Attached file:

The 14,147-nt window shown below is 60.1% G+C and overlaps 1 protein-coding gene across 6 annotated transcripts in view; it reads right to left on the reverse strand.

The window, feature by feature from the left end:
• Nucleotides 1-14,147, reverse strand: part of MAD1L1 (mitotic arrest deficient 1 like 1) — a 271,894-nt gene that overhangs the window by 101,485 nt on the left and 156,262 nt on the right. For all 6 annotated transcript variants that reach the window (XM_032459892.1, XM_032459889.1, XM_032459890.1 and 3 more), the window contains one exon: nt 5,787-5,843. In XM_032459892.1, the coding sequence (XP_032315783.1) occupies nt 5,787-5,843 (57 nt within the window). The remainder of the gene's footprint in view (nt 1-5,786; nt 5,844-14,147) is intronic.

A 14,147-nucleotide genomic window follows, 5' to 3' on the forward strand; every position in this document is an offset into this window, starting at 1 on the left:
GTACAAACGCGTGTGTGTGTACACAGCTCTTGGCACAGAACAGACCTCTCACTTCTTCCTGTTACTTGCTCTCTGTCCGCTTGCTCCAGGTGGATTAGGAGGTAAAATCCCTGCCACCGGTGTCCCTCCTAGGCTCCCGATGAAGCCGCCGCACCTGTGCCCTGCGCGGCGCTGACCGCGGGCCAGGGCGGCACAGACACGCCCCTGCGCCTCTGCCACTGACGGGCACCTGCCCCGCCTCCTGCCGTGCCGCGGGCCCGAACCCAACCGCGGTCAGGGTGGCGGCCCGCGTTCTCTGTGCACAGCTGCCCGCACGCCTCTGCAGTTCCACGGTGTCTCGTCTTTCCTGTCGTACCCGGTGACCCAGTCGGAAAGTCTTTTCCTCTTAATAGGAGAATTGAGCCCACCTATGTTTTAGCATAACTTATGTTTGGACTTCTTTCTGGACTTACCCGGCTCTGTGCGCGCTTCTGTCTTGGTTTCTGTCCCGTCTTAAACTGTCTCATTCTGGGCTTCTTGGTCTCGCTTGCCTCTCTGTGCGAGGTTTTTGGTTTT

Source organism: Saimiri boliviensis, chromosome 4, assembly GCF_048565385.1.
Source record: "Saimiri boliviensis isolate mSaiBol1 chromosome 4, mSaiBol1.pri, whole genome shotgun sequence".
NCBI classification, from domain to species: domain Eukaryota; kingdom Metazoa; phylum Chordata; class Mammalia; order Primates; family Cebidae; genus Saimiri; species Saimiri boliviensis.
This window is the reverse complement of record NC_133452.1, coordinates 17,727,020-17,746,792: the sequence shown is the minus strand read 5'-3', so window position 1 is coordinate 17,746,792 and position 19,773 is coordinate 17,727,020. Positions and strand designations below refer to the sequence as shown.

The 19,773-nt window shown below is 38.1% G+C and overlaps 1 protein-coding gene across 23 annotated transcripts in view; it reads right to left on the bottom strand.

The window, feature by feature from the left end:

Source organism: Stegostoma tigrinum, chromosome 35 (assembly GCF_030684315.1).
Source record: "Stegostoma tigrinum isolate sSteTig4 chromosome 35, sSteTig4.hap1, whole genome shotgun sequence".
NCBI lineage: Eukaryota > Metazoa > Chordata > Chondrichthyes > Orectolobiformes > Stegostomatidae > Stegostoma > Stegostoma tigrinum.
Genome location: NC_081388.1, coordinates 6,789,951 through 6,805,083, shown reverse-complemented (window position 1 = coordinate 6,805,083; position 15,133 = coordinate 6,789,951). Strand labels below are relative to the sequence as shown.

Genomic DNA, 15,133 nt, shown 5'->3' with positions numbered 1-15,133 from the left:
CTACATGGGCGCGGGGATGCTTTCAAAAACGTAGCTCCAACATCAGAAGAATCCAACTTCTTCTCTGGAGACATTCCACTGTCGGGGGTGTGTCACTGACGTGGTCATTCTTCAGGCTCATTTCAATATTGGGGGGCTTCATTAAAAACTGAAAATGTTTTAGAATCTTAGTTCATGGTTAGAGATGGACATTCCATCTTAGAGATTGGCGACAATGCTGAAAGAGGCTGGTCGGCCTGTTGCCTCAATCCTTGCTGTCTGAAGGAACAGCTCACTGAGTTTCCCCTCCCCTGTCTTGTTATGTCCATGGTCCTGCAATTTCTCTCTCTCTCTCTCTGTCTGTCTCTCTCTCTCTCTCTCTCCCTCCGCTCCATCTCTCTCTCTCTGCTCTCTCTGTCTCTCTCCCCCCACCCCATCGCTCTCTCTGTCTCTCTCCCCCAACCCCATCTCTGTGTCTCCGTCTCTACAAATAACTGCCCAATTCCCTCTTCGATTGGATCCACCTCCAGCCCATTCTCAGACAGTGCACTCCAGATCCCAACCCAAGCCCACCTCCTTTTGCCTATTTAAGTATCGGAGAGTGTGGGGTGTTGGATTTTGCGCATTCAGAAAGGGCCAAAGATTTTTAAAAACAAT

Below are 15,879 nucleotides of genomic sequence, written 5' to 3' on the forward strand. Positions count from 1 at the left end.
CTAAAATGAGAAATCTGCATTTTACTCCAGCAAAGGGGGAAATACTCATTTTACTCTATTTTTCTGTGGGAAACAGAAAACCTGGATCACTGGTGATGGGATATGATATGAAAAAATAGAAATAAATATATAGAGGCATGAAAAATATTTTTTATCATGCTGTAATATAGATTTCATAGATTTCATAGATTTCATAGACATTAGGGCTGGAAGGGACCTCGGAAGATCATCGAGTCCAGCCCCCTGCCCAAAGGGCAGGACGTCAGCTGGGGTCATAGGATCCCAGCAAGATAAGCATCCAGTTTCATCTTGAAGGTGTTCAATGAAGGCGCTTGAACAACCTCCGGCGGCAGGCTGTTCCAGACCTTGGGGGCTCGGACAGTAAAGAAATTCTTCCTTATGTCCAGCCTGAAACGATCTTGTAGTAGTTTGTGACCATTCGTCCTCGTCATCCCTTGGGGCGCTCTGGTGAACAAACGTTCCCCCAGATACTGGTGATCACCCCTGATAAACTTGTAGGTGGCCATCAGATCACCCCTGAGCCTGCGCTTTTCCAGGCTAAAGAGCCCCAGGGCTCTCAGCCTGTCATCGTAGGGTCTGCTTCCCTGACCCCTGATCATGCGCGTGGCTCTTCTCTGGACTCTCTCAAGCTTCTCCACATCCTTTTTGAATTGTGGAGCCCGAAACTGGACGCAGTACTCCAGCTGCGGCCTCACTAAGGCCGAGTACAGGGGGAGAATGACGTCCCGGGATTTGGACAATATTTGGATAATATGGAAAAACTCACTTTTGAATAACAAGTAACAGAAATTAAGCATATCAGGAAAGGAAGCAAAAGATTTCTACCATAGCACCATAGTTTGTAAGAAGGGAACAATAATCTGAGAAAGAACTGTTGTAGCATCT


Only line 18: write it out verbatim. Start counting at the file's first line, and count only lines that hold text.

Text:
Below are 15,879 nucleotides of genomic sequence, written 5' to 3' on the forward strand. Positions count from 1 at the left end.